Five Ways to Think Like Your Clients

Selling Can Be a Challenge

Even the most successful salespeople reach plateaus and struggle to find ways to push through to the next level. One of the most basic elements of selling is the ability to put yourself in your client’s shoes and see things from their perspective.

Once you begin to understand what your client’s burning problems are and how you can help to solve them, you are on your way to building a solid relationship that goes beyond selling and enters the world of problem-solving.

The hard part is sensing what your clients are thinking. With a little time, research, and empathy, you can gain key understandings about your clients. Here are five ways to start thinking like your clients and walking in their shoes:

Why your company or organization?

Remember, you are not the only person out there selling a solution. What your organization brings to the table is just as important as the product or service you are selling. The company that sells a product and then disappears is all of our worst nightmares. Testimonials from other clients help tell the story of how your organization stands beside its customers, products, and services. Building and demonstrating trust is so crucial.

Why you?

This is one of the most important aspects of selling that comes down to relationship building. What key differentiators do you bring to the table that no other person does in the market? Can you name three things that make you different than the next salesperson? Find what makes you unique and why someone would want to do business with you.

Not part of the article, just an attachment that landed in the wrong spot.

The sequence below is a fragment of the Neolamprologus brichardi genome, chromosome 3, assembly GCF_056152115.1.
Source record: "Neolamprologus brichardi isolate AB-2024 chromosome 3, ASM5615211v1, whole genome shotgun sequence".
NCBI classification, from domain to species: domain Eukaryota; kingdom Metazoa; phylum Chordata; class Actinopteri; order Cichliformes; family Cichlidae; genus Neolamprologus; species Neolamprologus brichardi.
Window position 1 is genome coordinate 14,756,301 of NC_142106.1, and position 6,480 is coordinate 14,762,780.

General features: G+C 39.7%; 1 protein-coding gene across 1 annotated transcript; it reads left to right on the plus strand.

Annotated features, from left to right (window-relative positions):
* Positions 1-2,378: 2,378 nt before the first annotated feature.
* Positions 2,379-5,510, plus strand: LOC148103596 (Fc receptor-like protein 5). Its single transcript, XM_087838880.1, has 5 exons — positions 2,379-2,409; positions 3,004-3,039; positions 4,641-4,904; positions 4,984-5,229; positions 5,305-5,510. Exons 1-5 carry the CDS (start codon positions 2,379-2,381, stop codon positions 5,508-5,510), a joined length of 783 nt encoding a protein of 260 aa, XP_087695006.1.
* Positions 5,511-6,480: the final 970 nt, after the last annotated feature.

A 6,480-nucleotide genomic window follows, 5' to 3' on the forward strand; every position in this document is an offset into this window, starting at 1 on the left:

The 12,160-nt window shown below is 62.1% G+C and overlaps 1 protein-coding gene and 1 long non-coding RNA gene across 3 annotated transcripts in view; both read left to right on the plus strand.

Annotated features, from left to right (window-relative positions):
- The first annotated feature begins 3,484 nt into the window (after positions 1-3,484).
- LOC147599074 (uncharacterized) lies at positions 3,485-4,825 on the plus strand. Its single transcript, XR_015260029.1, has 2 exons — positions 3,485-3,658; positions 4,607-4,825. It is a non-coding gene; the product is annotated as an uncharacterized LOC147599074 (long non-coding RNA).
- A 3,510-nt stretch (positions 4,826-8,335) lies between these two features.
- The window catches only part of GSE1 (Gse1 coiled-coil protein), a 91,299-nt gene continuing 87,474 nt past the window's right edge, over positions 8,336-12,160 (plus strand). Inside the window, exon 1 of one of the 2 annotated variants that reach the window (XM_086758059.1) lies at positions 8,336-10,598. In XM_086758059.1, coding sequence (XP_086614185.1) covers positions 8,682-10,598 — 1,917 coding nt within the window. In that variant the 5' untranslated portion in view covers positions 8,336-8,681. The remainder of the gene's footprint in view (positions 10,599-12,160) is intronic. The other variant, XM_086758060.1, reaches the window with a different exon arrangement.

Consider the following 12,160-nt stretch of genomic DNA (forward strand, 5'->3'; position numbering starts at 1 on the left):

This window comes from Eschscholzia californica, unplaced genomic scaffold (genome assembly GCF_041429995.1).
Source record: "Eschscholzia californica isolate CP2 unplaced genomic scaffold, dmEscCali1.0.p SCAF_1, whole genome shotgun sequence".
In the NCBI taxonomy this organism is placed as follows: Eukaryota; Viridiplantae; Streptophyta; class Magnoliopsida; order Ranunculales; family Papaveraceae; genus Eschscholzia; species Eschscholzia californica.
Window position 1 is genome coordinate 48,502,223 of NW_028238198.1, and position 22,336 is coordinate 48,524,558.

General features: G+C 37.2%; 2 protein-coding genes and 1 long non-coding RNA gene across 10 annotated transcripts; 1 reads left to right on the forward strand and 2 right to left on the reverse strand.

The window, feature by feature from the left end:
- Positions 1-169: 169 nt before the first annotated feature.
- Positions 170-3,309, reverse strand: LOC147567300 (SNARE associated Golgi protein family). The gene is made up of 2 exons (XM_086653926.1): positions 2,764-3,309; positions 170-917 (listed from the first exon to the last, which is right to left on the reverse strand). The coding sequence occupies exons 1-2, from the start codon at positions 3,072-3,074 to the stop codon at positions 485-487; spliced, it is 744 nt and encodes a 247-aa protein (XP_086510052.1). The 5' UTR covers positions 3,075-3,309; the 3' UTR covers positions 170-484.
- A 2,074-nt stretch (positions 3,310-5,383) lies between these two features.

Why should I buy?

Many times, salespeople get caught up in the features and try selling the features over the benefits. People buy for the benefits, not the features. Experts tell us that after hearing three or four key elements, the listener loses interest. The good salesperson understands the benefits they are selling and how it solves a client’s problems.

How does this make my life, my business, better?

Is what you are selling a “got to have” or a “nice to have?” Understanding your client’s burning problem makes the solution easier to identify and easier to explain because you have researched and understood the client’s problems, issues, and market.

Why is your product offering the solution?

The good salesperson connects the dots for their clients. The strong salesperson brings all the essential elements together and shows how their product or service solves the customer’s most significant problems and challenges. A strong salesperson has the depth and storytelling powers to bring the whole process together.

We have all experienced the salesperson who is selling just to make their “numbers” and who knows very little about their businesses or organization. The good salesperson, on the other hand, is building relationships and solving a burning problem for a customer in such a way that the client feels good about working with the salesperson.

So, the next time you get ready to pitch a client, think about what they are needing and what issues are keeping them up at night. Key insights take the relationship in whole new direction.